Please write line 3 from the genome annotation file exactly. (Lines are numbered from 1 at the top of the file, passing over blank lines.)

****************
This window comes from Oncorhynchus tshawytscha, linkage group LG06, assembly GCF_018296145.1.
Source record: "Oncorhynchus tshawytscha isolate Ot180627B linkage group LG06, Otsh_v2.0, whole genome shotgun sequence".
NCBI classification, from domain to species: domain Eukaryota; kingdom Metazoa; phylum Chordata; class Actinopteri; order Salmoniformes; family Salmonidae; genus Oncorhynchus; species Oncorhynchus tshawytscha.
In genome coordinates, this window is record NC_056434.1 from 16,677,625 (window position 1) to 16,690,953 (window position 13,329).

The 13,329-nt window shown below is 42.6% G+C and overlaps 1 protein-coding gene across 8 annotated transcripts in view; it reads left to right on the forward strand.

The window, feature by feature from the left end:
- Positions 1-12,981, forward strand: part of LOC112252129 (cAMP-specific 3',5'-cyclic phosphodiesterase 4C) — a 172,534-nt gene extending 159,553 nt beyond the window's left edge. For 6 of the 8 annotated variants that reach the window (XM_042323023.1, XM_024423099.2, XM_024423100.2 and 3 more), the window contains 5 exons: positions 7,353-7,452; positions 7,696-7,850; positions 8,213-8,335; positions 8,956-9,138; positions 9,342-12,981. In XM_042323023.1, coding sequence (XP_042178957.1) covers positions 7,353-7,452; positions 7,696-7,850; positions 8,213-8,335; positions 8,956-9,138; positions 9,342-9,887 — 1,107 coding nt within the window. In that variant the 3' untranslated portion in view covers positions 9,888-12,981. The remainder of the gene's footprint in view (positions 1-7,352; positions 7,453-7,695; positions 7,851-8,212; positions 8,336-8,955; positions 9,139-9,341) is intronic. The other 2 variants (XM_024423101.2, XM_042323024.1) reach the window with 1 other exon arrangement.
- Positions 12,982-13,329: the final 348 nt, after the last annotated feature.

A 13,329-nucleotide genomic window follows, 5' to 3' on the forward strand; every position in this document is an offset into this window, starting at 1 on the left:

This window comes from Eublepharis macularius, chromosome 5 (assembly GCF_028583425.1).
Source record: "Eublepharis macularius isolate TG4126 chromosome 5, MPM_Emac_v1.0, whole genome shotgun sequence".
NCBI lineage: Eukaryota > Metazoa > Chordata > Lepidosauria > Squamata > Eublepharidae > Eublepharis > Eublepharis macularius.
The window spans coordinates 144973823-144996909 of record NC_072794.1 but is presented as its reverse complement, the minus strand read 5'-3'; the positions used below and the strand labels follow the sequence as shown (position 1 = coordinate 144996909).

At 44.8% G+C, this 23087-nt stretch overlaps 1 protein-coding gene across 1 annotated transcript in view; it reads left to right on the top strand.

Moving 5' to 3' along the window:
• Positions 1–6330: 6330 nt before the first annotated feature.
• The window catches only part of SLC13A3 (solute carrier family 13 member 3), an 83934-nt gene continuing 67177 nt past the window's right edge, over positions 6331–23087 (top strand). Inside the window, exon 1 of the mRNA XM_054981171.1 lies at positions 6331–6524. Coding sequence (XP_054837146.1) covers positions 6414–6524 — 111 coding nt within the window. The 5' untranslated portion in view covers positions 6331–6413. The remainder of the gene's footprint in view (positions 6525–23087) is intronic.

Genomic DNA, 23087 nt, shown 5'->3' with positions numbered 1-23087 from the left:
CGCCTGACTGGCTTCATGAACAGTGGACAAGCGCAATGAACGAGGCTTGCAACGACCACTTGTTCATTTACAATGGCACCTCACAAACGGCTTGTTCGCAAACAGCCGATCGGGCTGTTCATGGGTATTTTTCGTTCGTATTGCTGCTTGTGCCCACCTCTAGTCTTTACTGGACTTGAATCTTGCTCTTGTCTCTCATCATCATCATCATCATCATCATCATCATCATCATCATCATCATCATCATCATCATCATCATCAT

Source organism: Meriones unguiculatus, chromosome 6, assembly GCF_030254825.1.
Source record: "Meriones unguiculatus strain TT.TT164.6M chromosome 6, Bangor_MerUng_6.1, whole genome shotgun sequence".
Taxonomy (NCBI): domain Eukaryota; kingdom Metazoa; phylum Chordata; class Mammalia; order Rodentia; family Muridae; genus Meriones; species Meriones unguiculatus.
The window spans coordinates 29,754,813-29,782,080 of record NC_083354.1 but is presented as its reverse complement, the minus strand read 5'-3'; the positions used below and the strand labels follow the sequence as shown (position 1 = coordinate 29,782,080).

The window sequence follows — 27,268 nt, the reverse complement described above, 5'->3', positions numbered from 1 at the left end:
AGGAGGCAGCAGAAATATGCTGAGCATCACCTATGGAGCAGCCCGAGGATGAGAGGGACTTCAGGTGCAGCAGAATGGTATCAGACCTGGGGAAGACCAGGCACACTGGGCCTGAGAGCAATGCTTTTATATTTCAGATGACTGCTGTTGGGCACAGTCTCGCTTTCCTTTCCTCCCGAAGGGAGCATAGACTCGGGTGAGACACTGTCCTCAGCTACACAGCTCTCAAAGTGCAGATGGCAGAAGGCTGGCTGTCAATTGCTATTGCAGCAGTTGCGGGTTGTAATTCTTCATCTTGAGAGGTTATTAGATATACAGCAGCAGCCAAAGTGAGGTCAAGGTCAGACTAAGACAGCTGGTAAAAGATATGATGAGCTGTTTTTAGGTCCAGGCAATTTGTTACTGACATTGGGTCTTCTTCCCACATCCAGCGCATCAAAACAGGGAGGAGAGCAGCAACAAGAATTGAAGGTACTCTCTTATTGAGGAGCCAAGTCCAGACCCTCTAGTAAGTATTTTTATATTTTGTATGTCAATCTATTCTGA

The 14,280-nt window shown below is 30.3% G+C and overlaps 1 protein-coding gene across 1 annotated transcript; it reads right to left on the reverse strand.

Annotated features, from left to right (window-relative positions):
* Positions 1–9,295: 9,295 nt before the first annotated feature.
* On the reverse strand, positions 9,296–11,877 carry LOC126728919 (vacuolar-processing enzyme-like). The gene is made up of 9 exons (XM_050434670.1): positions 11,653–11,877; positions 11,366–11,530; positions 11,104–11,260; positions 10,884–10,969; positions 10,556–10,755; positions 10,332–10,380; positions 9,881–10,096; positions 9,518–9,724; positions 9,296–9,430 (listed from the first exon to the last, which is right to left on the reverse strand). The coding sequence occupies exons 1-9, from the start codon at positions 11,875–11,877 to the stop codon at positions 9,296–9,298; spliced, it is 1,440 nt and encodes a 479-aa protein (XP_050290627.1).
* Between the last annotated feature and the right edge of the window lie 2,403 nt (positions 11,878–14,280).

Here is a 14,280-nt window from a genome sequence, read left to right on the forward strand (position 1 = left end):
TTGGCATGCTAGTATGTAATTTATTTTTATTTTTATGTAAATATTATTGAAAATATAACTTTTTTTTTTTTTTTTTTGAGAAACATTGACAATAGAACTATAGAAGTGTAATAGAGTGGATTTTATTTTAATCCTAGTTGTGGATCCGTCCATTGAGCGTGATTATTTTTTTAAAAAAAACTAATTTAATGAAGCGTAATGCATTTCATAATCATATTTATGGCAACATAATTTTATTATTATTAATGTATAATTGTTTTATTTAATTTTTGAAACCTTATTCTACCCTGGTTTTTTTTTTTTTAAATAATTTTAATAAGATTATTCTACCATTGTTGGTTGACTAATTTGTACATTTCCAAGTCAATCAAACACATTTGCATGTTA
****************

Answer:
NCBI classification, from domain to species: domain Eukaryota; kingdom Metazoa; phylum Chordata; class Actinopteri; order Salmoniformes; family Salmonidae; genus Oncorhynchus; species Oncorhynchus tshawytscha.